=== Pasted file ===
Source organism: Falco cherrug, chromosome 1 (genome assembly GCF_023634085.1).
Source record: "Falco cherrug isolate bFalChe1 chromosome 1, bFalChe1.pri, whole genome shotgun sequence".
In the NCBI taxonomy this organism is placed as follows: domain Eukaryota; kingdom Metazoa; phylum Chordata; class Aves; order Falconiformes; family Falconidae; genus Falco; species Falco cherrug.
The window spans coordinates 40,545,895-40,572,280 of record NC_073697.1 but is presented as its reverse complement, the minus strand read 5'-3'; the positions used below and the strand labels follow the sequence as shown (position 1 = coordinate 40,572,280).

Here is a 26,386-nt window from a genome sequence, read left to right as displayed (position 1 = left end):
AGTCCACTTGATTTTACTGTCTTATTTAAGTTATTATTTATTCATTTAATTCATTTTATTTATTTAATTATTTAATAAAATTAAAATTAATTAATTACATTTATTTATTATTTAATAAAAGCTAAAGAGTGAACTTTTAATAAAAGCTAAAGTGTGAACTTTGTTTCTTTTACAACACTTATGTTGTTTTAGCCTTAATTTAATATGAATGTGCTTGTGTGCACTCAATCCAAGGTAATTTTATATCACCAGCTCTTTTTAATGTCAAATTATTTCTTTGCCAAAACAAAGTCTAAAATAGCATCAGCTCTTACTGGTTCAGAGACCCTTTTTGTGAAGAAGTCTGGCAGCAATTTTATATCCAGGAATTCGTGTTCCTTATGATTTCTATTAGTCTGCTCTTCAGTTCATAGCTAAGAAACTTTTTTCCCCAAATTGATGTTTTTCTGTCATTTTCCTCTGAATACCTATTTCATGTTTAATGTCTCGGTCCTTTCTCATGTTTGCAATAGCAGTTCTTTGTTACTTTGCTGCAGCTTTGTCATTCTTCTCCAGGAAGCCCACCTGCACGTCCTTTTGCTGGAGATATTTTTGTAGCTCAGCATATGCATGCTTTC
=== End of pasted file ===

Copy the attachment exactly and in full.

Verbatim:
Source organism: Falco cherrug, chromosome 1 (genome assembly GCF_023634085.1).
Source record: "Falco cherrug isolate bFalChe1 chromosome 1, bFalChe1.pri, whole genome shotgun sequence".
In the NCBI taxonomy this organism is placed as follows: domain Eukaryota; kingdom Metazoa; phylum Chordata; class Aves; order Falconiformes; family Falconidae; genus Falco; species Falco cherrug.
The window spans coordinates 40,545,895-40,572,280 of record NC_073697.1 but is presented as its reverse complement, the minus strand read 5'-3'; the positions used below and the strand labels follow the sequence as shown (position 1 = coordinate 40,572,280).

Here is a 26,386-nt window from a genome sequence, read left to right as displayed (position 1 = left end):
AGTCCACTTGATTTTACTGTCTTATTTAAGTTATTATTTATTCATTTAATTCATTTTATTTATTTAATTATTTAATAAAATTAAAATTAATTAATTACATTTATTTATTATTTAATAAAAGCTAAAGAGTGAACTTTTAATAAAAGCTAAAGTGTGAACTTTGTTTCTTTTACAACACTTATGTTGTTTTAGCCTTAATTTAATATGAATGTGCTTGTGTGCACTCAATCCAAGGTAATTTTATATCACCAGCTCTTTTTAATGTCAAATTATTTCTTTGCCAAAACAAAGTCTAAAATAGCATCAGCTCTTACTGGTTCAGAGACCCTTTTTGTGAAGAAGTCTGGCAGCAATTTTATATCCAGGAATTCGTGTTCCTTATGATTTCTATTAGTCTGCTCTTCAGTTCATAGCTAAGAAACTTTTTTCCCCAAATTGATGTTTTTCTGTCATTTTCCTCTGAATACCTATTTCATGTTTAATGTCTCGGTCCTTTCTCATGTTTGCAATAGCAGTTCTTTGTTACTTTGCTGCAGCTTTGTCATTCTTCTCCAGGAAGCCCACCTGCACGTCCTTTTGCTGGAGATATTTTTGTAGCTCAGCATATGCATGCTTTC